The uDiscover team, and his countless friends across the music business and far beyond, are united in a huge sense of loss after the news that author, journalist, broadcaster and uDiscover editor-in-chief Richard Havers passed away on New Year’s Eve. He died in Minehead Hospital in Somerset at the age of 66, and had been suffering from cancer.
Any attempt to do justice to Richard’s prodigious output since he decided to follow his passion and become a self-employed writer in the early 1990s is a challenge in itself. As a friend and colleague for more than 30 years, I fondly recall countless conversations in which we compared notes on the mountainous workloads he took on with good grace, our respective deadlines, the lot of the freelance journalist and life in general. Such chats came to take some planning, because you knew they could last for hours, starting with the pressing issues of the day and progressing to a detailed discussion of great Beach Boys b-sides, the glory days of Cream or the under-appreciated artists on whom we had bonded from the beginning, be it Clifford T. Ward or Chris Rainbow.
Richard was respected throughout the industry not only for his all-embracing knowledge, but for the utterly unquenchable passion for music that informed such wisdom. A truly prolific writer, he leaves a vast bibliography to which he added only a few months ago with the publication by Virgin Books last August of On Air In The Sixties, the official history of the Rolling Stones‘ BBC recording sessions, which tied in with Polydor’s current On Air album anthology.
This was the latest of many book and record projects with the band, with whom he developed a close bond, notably with Ronnie Wood and former Stone Bill Wyman. He co-wrote 2002’s Bill Wyman’s Blues Odyssey, which won the Blues Foundation’s Award For Literature; he also collaborated with Wyman on his 2003 tome Rolling With The Stones and 2006’s The Stones: A History In Cartoons.
The same year, Havers was the author of The Rolling Stones: In The Beginning, and he compiled and edited the band’s official anniversary book in 2012, Rolling Stones 50, also writing the sleeve notes for 2016’s Blue & Lonesome album. He was a trusted source at The Beatles‘ Apple Corps organisation and a voice of authority in the fields of jazz and blues, writing such definitive tomes as Verve: The Sound of America and the 75th anniversary history of Blue Note, Uncompromising Expression.
As the jazz consultant to Universal Music, Richard compiled definitive, multi-disc compilations on such figureheads and personal passions as Louis Armstrong, Ella Fitzgerald and Nat ‘King’ Cole. Another of his great musical devotions led to the much-lauded 2004 book Sinatra.
As a confidant of many famous personalities in music and further afield, he co-wrote autobiographies of Gary Barlow, Tony Visconti, television personality Len Goodman and film and stage director Peter Glenville. Myriad other subjects to come under his microscope included the BBC during World War II, football, the Titanic and the airline industry from which he came.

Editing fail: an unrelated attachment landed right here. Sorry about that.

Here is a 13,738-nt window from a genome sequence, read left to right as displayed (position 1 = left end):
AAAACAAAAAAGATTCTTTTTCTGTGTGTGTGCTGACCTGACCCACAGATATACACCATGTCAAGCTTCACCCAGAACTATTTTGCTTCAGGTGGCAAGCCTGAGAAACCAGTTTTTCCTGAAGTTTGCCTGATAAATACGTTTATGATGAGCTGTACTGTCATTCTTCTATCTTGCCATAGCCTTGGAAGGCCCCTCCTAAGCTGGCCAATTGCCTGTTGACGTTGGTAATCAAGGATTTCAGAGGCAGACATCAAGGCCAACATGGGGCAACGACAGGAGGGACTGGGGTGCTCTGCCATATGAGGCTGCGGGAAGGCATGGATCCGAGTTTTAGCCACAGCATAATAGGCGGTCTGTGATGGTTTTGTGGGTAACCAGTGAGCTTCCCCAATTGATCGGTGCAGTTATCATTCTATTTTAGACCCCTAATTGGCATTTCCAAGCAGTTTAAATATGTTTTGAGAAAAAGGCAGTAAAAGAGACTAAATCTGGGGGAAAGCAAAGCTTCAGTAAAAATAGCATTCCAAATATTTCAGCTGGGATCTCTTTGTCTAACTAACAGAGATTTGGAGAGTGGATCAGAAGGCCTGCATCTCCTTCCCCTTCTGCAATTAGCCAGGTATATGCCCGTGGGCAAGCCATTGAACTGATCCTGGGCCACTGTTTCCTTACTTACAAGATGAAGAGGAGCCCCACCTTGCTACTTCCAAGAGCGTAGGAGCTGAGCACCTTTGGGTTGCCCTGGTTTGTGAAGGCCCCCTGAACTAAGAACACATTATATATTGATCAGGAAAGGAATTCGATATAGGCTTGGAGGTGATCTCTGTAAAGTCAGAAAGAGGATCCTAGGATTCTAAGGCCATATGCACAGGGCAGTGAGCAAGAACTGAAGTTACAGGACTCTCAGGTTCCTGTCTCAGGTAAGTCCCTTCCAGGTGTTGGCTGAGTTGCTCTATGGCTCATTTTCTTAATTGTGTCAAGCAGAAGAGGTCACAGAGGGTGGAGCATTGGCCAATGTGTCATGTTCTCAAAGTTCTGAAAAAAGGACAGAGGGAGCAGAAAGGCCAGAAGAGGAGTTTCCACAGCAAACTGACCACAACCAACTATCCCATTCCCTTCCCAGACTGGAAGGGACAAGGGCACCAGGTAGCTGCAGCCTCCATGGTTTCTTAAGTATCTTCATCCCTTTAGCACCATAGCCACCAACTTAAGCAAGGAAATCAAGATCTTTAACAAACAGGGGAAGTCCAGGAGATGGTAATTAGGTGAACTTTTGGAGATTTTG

Born in Carshalton in Surrey, Richard was educated at Reigate Grammar School and joined British Caledonian Airways at the age of 18, based at Gatwick Airport. He wrote and produced endless advertising jingles, and after 16 years, moved to Continental Airlines. He first crossed paths with this writer in Havers’ role as a marketing executive: Continental became an official sponsor of Rock Over London, a weekly British music show that I produced and later hosted for worldwide syndication. With his influence, the airline went on to sponsor music events such as Route 88, a country festival in London.
After leaving Continental in 1989, Richard began to hone his new reputation as an author and journalist, also writing for such publications as the Daily Telegraph, The Times and Record Collector. One particularly memorable collaboration came in 2011, when his relationship with the Louis Armstrong estate opened the door for me to make the BBC Radio 2 documentary Satchmo By Satchmo, using never-before-heard audio from the jazz legend’s personal audio diaries.
As the co-founder of uDiscover, Richard was the driving force in establishing it as a global source of information about music, designed to appeal in the same way that he saw music itself, cutting across all genres and generations. He frequently posted stories long into the night, fired with his trademark enthusiasm for the subject matter and this new way of sharing it.
Those of us who had the privilege of working with Richard saw the defiant positivity with which he approached his illness in recent times. The reaction to his passing speaks volumes for his contribution to our lives, and the work he leaves us — all over this site and in so many other places — will remain as his indelible byline.